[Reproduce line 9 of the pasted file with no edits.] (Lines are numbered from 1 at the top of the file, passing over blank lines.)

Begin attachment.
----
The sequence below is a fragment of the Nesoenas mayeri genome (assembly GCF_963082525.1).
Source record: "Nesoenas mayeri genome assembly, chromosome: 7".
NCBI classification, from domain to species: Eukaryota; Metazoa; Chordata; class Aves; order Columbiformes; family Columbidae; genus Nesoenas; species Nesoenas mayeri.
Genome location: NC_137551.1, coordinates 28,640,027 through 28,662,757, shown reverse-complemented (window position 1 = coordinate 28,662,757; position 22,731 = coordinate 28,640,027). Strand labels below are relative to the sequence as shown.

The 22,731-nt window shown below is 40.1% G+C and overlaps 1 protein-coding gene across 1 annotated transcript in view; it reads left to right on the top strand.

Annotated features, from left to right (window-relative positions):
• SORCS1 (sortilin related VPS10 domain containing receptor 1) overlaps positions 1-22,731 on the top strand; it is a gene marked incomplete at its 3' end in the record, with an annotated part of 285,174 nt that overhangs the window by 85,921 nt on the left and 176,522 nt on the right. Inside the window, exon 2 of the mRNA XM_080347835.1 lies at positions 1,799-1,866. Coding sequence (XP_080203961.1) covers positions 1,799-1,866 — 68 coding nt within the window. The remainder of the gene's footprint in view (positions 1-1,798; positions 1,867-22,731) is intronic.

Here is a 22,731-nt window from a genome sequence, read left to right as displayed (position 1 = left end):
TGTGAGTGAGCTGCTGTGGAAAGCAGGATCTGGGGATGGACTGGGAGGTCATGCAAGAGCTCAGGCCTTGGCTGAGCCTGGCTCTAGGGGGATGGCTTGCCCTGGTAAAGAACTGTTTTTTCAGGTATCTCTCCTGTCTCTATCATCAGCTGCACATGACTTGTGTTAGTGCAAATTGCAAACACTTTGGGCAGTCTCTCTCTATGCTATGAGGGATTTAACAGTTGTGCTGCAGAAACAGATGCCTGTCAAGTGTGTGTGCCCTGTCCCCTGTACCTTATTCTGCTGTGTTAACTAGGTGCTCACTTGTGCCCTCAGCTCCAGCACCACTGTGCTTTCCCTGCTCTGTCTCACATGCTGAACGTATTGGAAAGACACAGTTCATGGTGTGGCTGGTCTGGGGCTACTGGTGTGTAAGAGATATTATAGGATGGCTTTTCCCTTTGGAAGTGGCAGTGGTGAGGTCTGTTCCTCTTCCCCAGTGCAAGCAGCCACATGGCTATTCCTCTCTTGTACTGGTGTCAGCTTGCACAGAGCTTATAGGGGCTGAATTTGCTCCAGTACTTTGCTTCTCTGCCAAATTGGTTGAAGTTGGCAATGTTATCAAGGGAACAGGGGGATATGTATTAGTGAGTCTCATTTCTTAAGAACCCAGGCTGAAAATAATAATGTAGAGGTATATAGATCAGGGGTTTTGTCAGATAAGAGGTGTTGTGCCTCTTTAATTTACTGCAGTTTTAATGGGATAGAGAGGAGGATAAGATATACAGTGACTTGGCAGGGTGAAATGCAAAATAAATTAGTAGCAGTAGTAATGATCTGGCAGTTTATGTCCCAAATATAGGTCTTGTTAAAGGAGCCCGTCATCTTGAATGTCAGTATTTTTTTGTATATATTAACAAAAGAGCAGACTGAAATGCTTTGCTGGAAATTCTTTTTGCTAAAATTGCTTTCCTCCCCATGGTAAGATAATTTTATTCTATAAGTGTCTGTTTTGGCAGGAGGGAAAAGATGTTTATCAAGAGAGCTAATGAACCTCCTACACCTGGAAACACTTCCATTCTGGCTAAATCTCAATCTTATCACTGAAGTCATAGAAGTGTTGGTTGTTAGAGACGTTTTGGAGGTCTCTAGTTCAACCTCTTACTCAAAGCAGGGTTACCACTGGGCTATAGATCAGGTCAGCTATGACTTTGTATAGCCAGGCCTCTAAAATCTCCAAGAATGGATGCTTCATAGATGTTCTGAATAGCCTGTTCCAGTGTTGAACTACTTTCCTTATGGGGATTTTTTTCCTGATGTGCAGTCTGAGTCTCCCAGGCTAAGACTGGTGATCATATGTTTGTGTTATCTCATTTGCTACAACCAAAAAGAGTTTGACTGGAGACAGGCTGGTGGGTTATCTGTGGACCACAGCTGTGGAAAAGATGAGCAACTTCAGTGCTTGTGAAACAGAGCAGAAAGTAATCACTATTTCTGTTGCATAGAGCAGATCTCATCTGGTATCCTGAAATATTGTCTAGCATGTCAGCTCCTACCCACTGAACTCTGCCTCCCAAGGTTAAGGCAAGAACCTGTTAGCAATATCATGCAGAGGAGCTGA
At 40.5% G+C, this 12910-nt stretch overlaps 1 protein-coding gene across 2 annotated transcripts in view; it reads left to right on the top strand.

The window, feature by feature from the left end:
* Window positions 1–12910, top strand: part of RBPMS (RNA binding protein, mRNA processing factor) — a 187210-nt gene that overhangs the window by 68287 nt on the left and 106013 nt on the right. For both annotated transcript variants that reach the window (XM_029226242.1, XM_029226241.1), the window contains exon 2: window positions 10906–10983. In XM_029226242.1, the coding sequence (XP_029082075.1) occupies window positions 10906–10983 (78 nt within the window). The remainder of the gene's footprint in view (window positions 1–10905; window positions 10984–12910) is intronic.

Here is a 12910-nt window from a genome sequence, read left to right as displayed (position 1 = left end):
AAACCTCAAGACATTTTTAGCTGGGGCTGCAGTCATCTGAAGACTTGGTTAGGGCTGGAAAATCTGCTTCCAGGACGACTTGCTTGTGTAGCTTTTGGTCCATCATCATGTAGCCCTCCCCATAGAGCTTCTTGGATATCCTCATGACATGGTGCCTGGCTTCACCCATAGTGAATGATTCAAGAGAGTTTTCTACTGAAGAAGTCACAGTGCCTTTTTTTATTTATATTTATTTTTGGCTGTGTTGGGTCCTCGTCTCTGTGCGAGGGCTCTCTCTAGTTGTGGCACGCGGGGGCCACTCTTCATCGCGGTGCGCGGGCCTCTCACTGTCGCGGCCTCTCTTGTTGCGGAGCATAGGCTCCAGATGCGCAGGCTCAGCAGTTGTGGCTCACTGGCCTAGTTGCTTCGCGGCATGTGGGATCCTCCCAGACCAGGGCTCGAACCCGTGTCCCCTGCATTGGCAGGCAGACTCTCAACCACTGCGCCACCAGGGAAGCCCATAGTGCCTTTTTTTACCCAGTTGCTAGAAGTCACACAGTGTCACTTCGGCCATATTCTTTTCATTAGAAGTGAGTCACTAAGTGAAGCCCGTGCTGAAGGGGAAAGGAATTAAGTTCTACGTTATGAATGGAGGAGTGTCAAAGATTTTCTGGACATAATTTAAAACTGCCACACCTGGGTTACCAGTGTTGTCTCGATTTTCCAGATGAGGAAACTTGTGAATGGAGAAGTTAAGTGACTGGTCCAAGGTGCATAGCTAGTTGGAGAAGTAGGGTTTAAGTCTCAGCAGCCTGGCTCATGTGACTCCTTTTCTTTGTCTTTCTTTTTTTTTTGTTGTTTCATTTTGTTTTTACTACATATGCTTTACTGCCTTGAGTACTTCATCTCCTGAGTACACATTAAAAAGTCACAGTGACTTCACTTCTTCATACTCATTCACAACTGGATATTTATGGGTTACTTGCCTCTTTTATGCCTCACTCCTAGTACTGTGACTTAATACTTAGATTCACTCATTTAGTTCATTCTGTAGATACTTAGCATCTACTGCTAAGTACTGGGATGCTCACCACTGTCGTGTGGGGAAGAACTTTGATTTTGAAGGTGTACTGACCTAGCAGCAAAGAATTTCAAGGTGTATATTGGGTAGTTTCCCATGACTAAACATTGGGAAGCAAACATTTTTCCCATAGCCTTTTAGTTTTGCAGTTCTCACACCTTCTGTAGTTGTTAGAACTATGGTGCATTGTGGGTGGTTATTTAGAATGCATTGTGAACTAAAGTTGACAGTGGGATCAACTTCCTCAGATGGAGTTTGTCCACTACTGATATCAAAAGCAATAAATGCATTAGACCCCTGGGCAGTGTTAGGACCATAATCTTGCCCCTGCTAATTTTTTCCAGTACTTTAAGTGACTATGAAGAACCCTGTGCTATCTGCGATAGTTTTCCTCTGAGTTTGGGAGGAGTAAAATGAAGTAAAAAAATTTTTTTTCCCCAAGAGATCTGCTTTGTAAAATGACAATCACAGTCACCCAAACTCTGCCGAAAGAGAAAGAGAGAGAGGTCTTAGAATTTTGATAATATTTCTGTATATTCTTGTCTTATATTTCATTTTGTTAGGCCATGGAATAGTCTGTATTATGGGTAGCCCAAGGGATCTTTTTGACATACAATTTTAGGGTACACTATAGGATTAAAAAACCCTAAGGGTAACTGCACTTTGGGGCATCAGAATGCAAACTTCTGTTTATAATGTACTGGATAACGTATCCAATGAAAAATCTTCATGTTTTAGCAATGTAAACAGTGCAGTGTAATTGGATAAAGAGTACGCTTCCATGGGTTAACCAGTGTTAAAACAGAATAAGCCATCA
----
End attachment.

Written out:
TGTGAGTGAGCTGCTGTGGAAAGCAGGATCTGGGGATGGACTGGGAGGTCATGCAAGAGCTCAGGCCTTGGCTGAGCCTGGCTCTAGGGGGATGGCTTGCCCTGGTAAAGAACTGTTTTTTCAGGTATCTCTCCTGTCTCTATCATCAGCTGCACATGACTTGTGTTAGTGCAAATTGCAAACACTTTGGGCAGTCTCTCTCTATGCTATGAGGGATTTAACAGTTGTGCTGCAGAAACAGATGCCTGTCAAGTGTGTGTGCCCTGTCCCCTGTACCTTATTCTGCTGTGTTAACTAGGTGCTCACTTGTGCCCTCAGCTCCAGCACCACTGTGCTTTCCCTGCTCTGTCTCACATGCTGAACGTATTGGAAAGACACAGTTCATGGTGTGGCTGGTCTGGGGCTACTGGTGTGTAAGAGATATTATAGGATGGCTTTTCCCTTTGGAAGTGGCAGTGGTGAGGTCTGTTCCTCTTCCCCAGTGCAAGCAGCCACATGGCTATTCCTCTCTTGTACTGGTGTCAGCTTGCACAGAGCTTATAGGGGCTGAATTTGCTCCAGTACTTTGCTTCTCTGCCAAATTGGTTGAAGTTGGCAATGTTATCAAGGGAACAGGGGGATATGTATTAGTGAGTCTCATTTCTTAAGAACCCAGGCTGAAAATAATAATGTAGAGGTATATAGATCAGGGGTTTTGTCAGATAAGAGGTGTTGTGCCTCTTTAATTTACTGCAGTTTTAATGGGATAGAGAGGAGGATAAGATATACAGTGACTTGGCAGGGTGAAATGCAAAATAAATTAGTAGCAGTAGTAATGATCTGGCAGTTTATGTCCCAAATATAGGTCTTGTTAAAGGAGCCCGTCATCTTGAATGTCAGTATTTTTTTGTATATATTAACAAAAGAGCAGACTGAAATGCTTTGCTGGAAATTCTTTTTGCTAAAATTGCTTTCCTCCCCATGGTAAGATAATTTTATTCTATAAGTGTCTGTTTTGGCAGGAGGGAAAAGATGTTTATCAAGAGAGCTAATGAACCTCCTACACCTGGAAACACTTCCATTCTGGCTAAATCTCAATCTTATCACTGAAGTCATAGAAGTGTTGGTTGTTAGAGACGTTTTGGAGGTCTCTAGTTCAACCTCTTACTCAAAGCAGGGTTACCACTGGGCTATAGATCAGGTCAGCTATGACTTTGTATAGCCAGGCCTCTAAAATCTCCAAGAATGGATGCTTCATAGATGTTCTGAATAGCCTGTTCCAGTGTTGAACTACTTTCCTTATGGGGATTTTTTTCCTGATGTGCAGTCTGAGTCTCCCAGGCTAAGACTGGTGATCATATGTTTGTGTTATCTCATTTGCTACAACCAAAAAGAGTTTGACTGGAGACAGGCTGGTGGGTTATCTGTGGACCACAGCTGTGGAAAAGATGAGCAACTTCAGTGCTTGTGAAACAGAGCAGAAAGTAATCACTATTTCTGTTGCATAGAGCAGATCTCATCTGGTATCCTGAAATATTGTCTAGCATGTCAGCTCCTACCCACTGAACTCTGCCTCCCAAGGTTAAGGCAAGAACCTGTTAGCAATATCATGCAGAGGAGCTGA